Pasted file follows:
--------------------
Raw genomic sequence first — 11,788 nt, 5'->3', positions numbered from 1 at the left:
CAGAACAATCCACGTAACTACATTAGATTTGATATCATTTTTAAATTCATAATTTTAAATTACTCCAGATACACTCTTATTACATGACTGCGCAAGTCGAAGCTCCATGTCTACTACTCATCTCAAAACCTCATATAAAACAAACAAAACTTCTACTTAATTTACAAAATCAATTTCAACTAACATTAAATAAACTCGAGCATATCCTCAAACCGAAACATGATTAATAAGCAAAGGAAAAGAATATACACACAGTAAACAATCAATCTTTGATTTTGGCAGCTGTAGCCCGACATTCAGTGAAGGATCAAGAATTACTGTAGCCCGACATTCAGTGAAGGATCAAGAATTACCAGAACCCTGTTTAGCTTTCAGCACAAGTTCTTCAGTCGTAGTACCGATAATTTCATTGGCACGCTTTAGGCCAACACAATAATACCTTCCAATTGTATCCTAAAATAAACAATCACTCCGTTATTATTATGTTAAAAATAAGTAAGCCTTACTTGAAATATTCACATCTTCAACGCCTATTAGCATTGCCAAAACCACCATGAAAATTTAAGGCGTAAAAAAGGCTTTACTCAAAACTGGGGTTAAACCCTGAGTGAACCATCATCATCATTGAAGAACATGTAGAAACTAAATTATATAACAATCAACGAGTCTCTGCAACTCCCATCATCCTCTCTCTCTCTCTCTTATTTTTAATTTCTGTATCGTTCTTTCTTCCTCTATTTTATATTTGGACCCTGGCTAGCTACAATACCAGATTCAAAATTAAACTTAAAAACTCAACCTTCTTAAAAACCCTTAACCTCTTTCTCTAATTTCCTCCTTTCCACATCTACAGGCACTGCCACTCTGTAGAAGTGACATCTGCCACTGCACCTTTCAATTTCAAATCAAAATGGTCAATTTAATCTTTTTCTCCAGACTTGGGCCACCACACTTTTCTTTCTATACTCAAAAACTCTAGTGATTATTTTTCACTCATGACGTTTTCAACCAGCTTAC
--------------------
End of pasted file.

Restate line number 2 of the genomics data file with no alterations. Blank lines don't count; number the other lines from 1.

CAGAACAATCCACGTAACTACATTAGATTTGATATCATTTTTAAATTCATAATTTTAAATTACTCCAGATACACTCTTATTACATGACTGCGCAAGTCGAAGCTCCATGTCTACTACTCATCTCAAAACCTCATATAAAACAAACAAAACTTCTACTTAATTTACAAAATCAATTTCAACTAACATTAAATAAACTCGAGCATATCCTCAAACCGAAACATGATTAATAAGCAAAGGAAAAGAATATACACACAGTAAACAATCAATCTTTGATTTTGGCAGCTGTAGCCCGACATTCAGTGAAGGATCAAGAATTACTGTAGCCCGACATTCAGTGAAGGATCAAGAATTACCAGAACCCTGTTTAGCTTTCAGCACAAGTTCTTCAGTCGTAGTACCGATAATTTCATTGGCACGCTTTAGGCCAACACAATAATACCTTCCAATTGTATCCTAAAATAAACAATCACTCCGTTATTATTATGTTAAAAATAAGTAAGCCTTACTTGAAATATTCACATCTTCAACGCCTATTAGCATTGCCAAAACCACCATGAAAATTTAAGGCGTAAAAAAGGCTTTACTCAAAACTGGGGTTAAACCCTGAGTGAACCATCATCATCATTGAAGAACATGTAGAAACTAAATTATATAACAATCAACGAGTCTCTGCAACTCCCATCATCCTCTCTCTCTCTCTCTTATTTTTAATTTCTGTATCGTTCTTTCTTCCTCTATTTTATATTTGGACCCTGGCTAGCTACAATACCAGATTCAAAATTAAACTTAAAAACTCAACCTTCTTAAAAACCCTTAACCTCTTTCTCTAATTTCCTCCTTTCCACATCTACAGGCACTGCCACTCTGTAGAAGTGACATCTGCCACTGCACCTTTCAATTTCAAATCAAAATGGTCAATTTAATCTTTTTCTCCAGACTTGGGCCACCACACTTTTCTTTCTATACTCAAAAACTCTAGTGATTATTTTTCACTCATGACGTTTTCAACCAGCTTAC